The Effect of Mild Motion Sickness and Sopite Syndrome on Multitasking Cognitive Performance
McCauley, Michael E.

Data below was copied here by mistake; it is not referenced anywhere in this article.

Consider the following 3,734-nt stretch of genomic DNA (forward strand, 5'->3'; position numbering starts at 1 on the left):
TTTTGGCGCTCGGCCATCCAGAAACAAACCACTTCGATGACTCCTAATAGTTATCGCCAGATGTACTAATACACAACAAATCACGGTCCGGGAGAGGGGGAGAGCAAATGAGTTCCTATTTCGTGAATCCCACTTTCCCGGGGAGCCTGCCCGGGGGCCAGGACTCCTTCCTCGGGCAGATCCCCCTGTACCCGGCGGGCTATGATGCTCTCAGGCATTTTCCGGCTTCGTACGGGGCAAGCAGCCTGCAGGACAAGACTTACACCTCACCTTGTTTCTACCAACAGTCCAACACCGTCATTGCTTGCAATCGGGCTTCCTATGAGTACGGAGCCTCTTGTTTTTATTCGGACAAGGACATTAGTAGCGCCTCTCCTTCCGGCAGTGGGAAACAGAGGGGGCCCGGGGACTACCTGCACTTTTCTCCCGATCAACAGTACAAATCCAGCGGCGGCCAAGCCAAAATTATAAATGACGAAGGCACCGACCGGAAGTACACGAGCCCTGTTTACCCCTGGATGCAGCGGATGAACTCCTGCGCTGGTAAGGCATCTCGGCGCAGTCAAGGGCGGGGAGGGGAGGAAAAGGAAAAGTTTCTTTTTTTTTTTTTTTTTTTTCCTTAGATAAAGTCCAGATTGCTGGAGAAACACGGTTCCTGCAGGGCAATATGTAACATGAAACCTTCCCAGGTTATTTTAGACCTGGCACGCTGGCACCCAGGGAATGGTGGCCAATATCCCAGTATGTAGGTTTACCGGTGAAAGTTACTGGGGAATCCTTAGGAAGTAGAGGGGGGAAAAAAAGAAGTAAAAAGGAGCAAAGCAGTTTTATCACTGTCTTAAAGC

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This research investigated the effects of mild motion sickness and sopite syndrome on multitasking cognitive performance. Fifty-one healthy individuals (45 males, 6 females) were recruited in three data collection periods from the pool of Naval Postgraduate School (NPS) students, faculty, and staff. Participants from the 2010 and 2011 data collection periods were randomly assigned to one of two groups, M-NM (n=20, motion in the first session, no motion in the second) or NM-M (n=19, no motion in the first session, motion in the second). All participants (n=12) from the 2012 data collection were assigned to group NM-NM and did not experience motion in either session. On average, reported severity of motion sickness was mild. In this study, cognitive multitasking performance deteriorated with the development of mild motion sickness; however, this result was confounded by an order effect. Performance differences between Symptomatic and Asymptomatic participants in composite (9.43%), memory (31.7%), and arithmetic (14.7%) task scores were significant only in the second experimental session. Furthermore, results suggest that performance retention between sessions in a novel cognitive multitasking environment is not affected by mild motion sickness. We postulate that the differential effect of session on the association between symptomatology and multitasking performance may be related to the attentional resources allocated to performing the multi-task. Results suggest an inverse relationship between motion sickness effects on performance and the cognitive effort focused on performing a task. Lastly, a revised definition of sopite syndrome is proposed, addressing the limitations of earlier approaches.
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